Putting Lesson #1
Posted on May 7th, 2018 by Herb Rubenstein
At the Wells Fargo on 18, did you see those two great putts Jason Day and Aaron Wise made on 18? Watch them putt and you will learn something.
And, YES, you can learn how to putt in a golf simulator. You might say, “the putts are all straight and just too easy,” and that was true until you tried my new putting drill.
Set a hole or “goal” (could be a coffee cup, coaster, or anything about 4 inches in diameter and round in your golf simulator or your home carpet. Set up for a four foot putt. BUT, put another ball directly in line with the hole about 8 inches in front of the ball you will putt. NOW, try to make the forward ball go in the cup or hit the coffee cup or go over the coaster. This is called the Rubenstein Putting Drill
PRETTY DAMN HARD. I estimate it is 15 – 20 times harder than making a simple straight four foot putt. The question is “What can you learn from this drill?” Here are 9 things you can learn from this drill.
Improving the way you line up putts: You should line up the ball you want to go into the hole (front ball) exactly in line with the hole if it is a straight putt. To do this you must walk behind the “cue” ball (just the way you should line up a putt) to make sure you have the two balls lined up exactly at the hole. This will help you improve your ability to line up your putts on the course. Also, if it looks perfectly lined up when you are behind the ball, but does not look lined up correctly when you stand over this putt, this might identify a bias in your eyesight to one side of the other caused by having a dominant eye or having one eye see much better than the other (as in my case, when the ball looks lined up perfectly from behind, when I stand over it, it looks like it is lined up to the left of the hole since I only see out of my left eye. Thus, knowing this “bias” in my alignment, suggests I need to make an adjustment in my lining up my putts and be willing to aim a little “left” of where I normall aim.
- Your touch will be improved because you only want to hit the “cue ball” hard enough so that it this the “forward” ball just hard enough to get to the hole.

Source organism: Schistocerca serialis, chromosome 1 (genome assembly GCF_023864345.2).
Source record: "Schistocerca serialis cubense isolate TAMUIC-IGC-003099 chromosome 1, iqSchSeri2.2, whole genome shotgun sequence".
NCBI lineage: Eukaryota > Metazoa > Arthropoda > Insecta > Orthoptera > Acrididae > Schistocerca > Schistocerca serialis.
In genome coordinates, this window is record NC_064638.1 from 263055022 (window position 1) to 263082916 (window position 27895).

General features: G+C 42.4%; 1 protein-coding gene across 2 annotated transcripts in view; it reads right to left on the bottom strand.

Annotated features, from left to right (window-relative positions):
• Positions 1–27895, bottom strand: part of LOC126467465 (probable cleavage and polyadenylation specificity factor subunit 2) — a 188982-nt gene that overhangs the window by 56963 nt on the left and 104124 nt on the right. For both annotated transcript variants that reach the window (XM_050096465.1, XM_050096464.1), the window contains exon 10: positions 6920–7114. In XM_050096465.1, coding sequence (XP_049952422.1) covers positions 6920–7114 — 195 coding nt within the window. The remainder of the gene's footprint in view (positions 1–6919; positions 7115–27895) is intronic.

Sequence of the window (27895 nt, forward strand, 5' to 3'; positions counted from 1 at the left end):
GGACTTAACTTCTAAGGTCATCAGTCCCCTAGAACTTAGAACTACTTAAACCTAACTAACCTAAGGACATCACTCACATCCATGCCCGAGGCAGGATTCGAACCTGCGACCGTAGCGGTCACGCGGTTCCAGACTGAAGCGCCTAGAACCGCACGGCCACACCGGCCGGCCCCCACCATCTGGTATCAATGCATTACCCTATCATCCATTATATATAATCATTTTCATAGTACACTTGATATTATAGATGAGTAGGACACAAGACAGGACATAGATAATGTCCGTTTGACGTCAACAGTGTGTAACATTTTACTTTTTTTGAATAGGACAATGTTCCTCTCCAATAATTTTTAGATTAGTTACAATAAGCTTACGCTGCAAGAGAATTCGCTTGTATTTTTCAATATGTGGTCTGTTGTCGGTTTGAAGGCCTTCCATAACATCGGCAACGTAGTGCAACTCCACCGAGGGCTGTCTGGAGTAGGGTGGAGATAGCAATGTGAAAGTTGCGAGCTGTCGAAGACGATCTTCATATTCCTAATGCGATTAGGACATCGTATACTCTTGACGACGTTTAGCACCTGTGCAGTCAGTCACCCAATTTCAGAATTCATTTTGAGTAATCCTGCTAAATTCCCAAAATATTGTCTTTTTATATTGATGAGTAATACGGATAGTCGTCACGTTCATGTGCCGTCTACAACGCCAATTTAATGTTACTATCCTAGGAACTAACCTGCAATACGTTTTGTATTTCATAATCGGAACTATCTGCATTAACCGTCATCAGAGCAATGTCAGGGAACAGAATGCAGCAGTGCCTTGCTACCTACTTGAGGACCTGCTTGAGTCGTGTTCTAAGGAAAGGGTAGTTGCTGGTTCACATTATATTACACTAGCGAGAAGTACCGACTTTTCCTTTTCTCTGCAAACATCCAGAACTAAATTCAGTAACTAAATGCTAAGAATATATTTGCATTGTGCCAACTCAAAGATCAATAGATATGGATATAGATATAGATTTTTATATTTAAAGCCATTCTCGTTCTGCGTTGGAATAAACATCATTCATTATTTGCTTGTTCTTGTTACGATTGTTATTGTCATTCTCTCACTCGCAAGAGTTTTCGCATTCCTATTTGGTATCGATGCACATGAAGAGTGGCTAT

- You will want to learn how to keep your follow through short on your putts, which is a good thing, because if you don’t and the “forward ball” is only six inches or less in front of the “cue ball” you will “double hit” the cue ball and that is always a bad feeling in golf.
- You will have to hit the cue ball not only on a perfect line to hole out the “forward ball,” you will also have to hit the cue ball with little or no sidespin because that will send the forward ball off to the side just as hitting the forward ball to one side or the other.
- The margin of error is so small that you must hit the “cue ball” almost with a perfect putter stroke to make the forward ball.
- This drill helps you focus on the intermediate, close range target rather than the hole and this should improve your ability to hit putts on the line you want.
- This drill takes all of the pressure off making the putt, because it happens so rarely that you feel no pressure and your entire focus is on hitting exactly the middle of the back of the forward ball with little or no attention on the hole.
- This drill can be made harder by tackling a breaking putt, a severe uphill or downhill putt, or intentionally putting the forward ball a little to one side of the perfect line to your target (the hole if it is a straight putt and to one side of the hole or other if the forward ball will break after it is struck) and hitting the forward ball with the cue ball a little off center to deflect at an angle into the hole. This is the essence or pool where one rarely has two balls lined up perfectly to the “pocket.”
- This drill is not only fun, it is a great way to play for nickels, dimes, quarters and dollars (or just bragging rights) in a competitive format.
- You can also learn how to teach it to your friends and win some money while doing it.